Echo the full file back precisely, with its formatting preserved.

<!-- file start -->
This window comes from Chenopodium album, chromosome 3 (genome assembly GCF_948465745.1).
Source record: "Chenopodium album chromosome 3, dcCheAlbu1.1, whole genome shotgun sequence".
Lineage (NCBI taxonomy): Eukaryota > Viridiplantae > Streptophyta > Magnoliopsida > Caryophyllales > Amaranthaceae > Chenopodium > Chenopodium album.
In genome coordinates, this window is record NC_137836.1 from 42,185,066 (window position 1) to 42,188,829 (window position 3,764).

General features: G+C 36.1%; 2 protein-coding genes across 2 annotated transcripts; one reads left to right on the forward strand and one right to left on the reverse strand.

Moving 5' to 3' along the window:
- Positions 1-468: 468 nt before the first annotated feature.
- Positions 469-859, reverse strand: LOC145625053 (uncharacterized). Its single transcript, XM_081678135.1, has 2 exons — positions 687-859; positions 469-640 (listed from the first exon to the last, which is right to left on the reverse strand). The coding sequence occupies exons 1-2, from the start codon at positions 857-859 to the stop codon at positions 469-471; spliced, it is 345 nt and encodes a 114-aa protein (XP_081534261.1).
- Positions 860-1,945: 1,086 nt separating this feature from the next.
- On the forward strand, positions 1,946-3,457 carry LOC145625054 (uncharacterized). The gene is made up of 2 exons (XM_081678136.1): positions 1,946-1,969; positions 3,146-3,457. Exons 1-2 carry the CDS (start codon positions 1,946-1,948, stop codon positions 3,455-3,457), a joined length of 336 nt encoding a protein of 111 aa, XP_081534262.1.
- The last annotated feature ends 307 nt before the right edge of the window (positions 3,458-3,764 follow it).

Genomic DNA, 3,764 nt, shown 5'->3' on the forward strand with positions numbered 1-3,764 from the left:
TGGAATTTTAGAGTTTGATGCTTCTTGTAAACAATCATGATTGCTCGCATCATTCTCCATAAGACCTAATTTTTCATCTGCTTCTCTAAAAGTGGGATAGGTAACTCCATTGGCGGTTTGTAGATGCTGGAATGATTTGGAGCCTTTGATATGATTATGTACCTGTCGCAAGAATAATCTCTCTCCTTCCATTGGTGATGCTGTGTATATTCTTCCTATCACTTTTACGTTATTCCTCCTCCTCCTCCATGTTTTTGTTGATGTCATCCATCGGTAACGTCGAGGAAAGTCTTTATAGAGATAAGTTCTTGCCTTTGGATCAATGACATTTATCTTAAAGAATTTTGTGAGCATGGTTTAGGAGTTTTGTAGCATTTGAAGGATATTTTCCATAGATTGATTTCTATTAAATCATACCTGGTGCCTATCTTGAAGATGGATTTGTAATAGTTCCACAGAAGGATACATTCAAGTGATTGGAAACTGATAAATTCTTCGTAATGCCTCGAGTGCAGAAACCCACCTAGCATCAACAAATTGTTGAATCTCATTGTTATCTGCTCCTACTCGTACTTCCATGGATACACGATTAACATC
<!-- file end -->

This window comes from Chenopodium album, chromosome 3 (genome assembly GCF_948465745.1).
Source record: "Chenopodium album chromosome 3, dcCheAlbu1.1, whole genome shotgun sequence".
Lineage (NCBI taxonomy): Eukaryota > Viridiplantae > Streptophyta > Magnoliopsida > Caryophyllales > Amaranthaceae > Chenopodium > Chenopodium album.
In genome coordinates, this window is record NC_137836.1 from 42,185,066 (window position 1) to 42,188,829 (window position 3,764).

General features: G+C 36.1%; 2 protein-coding genes across 2 annotated transcripts; one reads left to right on the forward strand and one right to left on the reverse strand.

Moving 5' to 3' along the window:
- Positions 1-468: 468 nt before the first annotated feature.
- Positions 469-859, reverse strand: LOC145625053 (uncharacterized). Its single transcript, XM_081678135.1, has 2 exons — positions 687-859; positions 469-640 (listed from the first exon to the last, which is right to left on the reverse strand). The coding sequence occupies exons 1-2, from the start codon at positions 857-859 to the stop codon at positions 469-471; spliced, it is 345 nt and encodes a 114-aa protein (XP_081534261.1).
- Positions 860-1,945: 1,086 nt separating this feature from the next.
- On the forward strand, positions 1,946-3,457 carry LOC145625054 (uncharacterized). The gene is made up of 2 exons (XM_081678136.1): positions 1,946-1,969; positions 3,146-3,457. Exons 1-2 carry the CDS (start codon positions 1,946-1,948, stop codon positions 3,455-3,457), a joined length of 336 nt encoding a protein of 111 aa, XP_081534262.1.
- The last annotated feature ends 307 nt before the right edge of the window (positions 3,458-3,764 follow it).

Genomic DNA, 3,764 nt, shown 5'->3' on the forward strand with positions numbered 1-3,764 from the left:
TGGAATTTTAGAGTTTGATGCTTCTTGTAAACAATCATGATTGCTCGCATCATTCTCCATAAGACCTAATTTTTCATCTGCTTCTCTAAAAGTGGGATAGGTAACTCCATTGGCGGTTTGTAGATGCTGGAATGATTTGGAGCCTTTGATATGATTATGTACCTGTCGCAAGAATAATCTCTCTCCTTCCATTGGTGATGCTGTGTATATTCTTCCTATCACTTTTACGTTATTCCTCCTCCTCCTCCATGTTTTTGTTGATGTCATCCATCGGTAACGTCGAGGAAAGTCTTTATAGAGATAAGTTCTTGCCTTTGGATCAATGACATTTATCTTAAAGAATTTTGTGAGCATGGTTTAGGAGTTTTGTAGCATTTGAAGGATATTTTCCATAGATTGATTTCTATTAAATCATACCTGGTGCCTATCTTGAAGATGGATTTGTAATAGTTCCACAGAAGGATACATTCAAGTGATTGGAAACTGATAAATTCTTCGTAATGCCTCGAGTGCAGAAACCCACCTAGCATCAACAAATTGTTGAATCTCATTGTTATCTGCTCCTACTCGTACTTCCATGGATACACGATTAACATC